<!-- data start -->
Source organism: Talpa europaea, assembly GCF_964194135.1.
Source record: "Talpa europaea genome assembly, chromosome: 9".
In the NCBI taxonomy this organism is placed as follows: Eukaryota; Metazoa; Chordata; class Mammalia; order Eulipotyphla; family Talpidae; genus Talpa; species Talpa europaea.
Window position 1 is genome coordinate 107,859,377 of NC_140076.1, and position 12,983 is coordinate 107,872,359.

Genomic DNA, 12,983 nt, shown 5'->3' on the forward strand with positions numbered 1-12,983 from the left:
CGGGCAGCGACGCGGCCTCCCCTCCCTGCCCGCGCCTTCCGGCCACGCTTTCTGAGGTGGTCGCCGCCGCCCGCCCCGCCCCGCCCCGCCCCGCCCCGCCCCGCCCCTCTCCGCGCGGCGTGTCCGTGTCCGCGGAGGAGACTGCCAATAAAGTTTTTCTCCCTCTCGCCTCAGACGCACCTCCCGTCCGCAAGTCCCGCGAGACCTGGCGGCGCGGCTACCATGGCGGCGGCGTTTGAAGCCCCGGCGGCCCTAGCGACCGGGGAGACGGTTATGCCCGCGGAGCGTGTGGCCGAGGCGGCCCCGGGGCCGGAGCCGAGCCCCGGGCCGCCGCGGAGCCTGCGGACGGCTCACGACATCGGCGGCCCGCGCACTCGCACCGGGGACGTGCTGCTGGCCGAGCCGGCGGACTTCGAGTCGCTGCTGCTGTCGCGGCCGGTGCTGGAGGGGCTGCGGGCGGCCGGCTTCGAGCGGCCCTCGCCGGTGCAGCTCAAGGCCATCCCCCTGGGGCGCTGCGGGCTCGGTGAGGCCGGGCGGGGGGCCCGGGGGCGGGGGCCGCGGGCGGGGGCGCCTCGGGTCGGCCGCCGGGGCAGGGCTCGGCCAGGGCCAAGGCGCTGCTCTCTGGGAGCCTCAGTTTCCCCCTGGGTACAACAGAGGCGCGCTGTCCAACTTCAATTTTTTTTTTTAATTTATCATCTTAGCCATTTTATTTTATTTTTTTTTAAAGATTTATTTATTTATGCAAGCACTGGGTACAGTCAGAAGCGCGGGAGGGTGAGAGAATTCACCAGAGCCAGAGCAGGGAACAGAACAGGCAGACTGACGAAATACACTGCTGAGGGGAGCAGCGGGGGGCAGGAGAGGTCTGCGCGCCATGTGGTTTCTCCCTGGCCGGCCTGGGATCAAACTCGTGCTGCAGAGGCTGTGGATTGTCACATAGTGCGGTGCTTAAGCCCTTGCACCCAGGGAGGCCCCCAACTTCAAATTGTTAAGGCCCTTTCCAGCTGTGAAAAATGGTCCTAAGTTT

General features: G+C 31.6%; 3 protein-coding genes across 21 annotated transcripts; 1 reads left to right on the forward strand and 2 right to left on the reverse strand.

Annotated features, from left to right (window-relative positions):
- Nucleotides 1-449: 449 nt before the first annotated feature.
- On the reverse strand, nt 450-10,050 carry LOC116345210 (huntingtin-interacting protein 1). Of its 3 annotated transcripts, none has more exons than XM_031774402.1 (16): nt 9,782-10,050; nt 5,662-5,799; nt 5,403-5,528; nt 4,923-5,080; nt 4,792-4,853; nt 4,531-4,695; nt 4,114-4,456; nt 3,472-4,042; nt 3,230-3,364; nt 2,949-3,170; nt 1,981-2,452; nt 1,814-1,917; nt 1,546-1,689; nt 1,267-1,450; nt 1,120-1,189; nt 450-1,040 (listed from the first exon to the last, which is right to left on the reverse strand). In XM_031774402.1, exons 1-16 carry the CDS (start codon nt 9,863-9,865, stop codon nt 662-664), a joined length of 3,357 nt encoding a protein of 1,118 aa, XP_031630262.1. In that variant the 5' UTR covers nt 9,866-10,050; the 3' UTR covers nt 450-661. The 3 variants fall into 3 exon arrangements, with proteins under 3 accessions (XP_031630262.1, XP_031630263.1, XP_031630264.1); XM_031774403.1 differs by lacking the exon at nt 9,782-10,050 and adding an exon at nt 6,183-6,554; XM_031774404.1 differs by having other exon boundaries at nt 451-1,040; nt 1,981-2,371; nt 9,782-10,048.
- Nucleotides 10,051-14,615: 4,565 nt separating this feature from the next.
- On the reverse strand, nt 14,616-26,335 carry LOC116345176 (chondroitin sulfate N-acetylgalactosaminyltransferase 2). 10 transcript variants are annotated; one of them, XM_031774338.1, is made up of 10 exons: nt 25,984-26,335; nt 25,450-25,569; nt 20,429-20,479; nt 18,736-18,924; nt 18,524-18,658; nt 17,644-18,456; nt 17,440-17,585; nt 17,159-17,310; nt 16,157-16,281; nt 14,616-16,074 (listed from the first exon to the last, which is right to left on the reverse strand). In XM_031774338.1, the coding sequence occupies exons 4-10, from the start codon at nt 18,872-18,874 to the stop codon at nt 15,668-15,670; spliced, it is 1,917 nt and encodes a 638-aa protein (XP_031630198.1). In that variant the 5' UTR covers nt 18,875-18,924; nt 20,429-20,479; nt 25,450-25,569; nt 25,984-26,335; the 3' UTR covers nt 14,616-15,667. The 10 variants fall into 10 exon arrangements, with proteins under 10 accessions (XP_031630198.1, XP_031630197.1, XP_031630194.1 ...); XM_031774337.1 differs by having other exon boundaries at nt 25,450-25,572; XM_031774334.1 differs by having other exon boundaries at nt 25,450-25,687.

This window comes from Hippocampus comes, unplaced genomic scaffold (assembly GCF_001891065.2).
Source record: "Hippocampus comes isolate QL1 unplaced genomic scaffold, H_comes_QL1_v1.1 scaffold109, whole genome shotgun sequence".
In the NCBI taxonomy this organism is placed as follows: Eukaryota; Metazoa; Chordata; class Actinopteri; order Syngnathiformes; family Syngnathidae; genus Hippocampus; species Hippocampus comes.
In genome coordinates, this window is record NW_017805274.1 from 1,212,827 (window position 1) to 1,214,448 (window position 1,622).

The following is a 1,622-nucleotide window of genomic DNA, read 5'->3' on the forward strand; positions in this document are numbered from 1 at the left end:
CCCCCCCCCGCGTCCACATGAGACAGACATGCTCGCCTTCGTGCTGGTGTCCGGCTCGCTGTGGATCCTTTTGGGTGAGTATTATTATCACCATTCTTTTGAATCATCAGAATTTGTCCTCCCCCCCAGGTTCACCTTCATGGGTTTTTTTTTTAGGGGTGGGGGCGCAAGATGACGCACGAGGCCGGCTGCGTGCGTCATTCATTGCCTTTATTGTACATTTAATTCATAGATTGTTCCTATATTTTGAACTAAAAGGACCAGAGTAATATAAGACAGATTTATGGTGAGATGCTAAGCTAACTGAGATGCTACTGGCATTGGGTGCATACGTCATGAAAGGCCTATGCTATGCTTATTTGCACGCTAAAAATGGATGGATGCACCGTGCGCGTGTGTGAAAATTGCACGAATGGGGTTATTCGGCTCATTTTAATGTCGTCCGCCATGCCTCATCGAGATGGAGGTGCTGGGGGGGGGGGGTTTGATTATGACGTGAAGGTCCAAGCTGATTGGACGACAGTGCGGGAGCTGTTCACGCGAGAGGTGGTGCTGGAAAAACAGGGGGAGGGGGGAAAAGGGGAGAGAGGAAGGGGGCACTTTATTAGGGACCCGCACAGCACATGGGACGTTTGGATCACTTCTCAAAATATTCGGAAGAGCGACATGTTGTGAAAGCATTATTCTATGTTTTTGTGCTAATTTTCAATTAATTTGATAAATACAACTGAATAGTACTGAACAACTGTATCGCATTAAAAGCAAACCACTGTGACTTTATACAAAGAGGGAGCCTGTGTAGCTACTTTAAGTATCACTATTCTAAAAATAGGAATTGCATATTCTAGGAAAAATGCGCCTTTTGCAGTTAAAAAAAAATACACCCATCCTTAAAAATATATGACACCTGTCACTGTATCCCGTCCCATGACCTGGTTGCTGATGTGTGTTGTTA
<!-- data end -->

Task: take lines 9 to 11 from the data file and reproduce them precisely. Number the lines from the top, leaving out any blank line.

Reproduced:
- Nucleotides 1-449: 449 nt before the first annotated feature.
- On the reverse strand, nt 450-10,050 carry LOC116345210 (huntingtin-interacting protein 1). Of its 3 annotated transcripts, none has more exons than XM_031774402.1 (16): nt 9,782-10,050; nt 5,662-5,799; nt 5,403-5,528; nt 4,923-5,080; nt 4,792-4,853; nt 4,531-4,695; nt 4,114-4,456; nt 3,472-4,042; nt 3,230-3,364; nt 2,949-3,170; nt 1,981-2,452; nt 1,814-1,917; nt 1,546-1,689; nt 1,267-1,450; nt 1,120-1,189; nt 450-1,040 (listed from the first exon to the last, which is right to left on the reverse strand). In XM_031774402.1, exons 1-16 carry the CDS (start codon nt 9,863-9,865, stop codon nt 662-664), a joined length of 3,357 nt encoding a protein of 1,118 aa, XP_031630262.1. In that variant the 5' UTR covers nt 9,866-10,050; the 3' UTR covers nt 450-661. The 3 variants fall into 3 exon arrangements, with proteins under 3 accessions (XP_031630262.1, XP_031630263.1, XP_031630264.1); XM_031774403.1 differs by lacking the exon at nt 9,782-10,050 and adding an exon at nt 6,183-6,554; XM_031774404.1 differs by having other exon boundaries at nt 451-1,040; nt 1,981-2,371; nt 9,782-10,048.
- Nucleotides 10,051-14,615: 4,565 nt separating this feature from the next.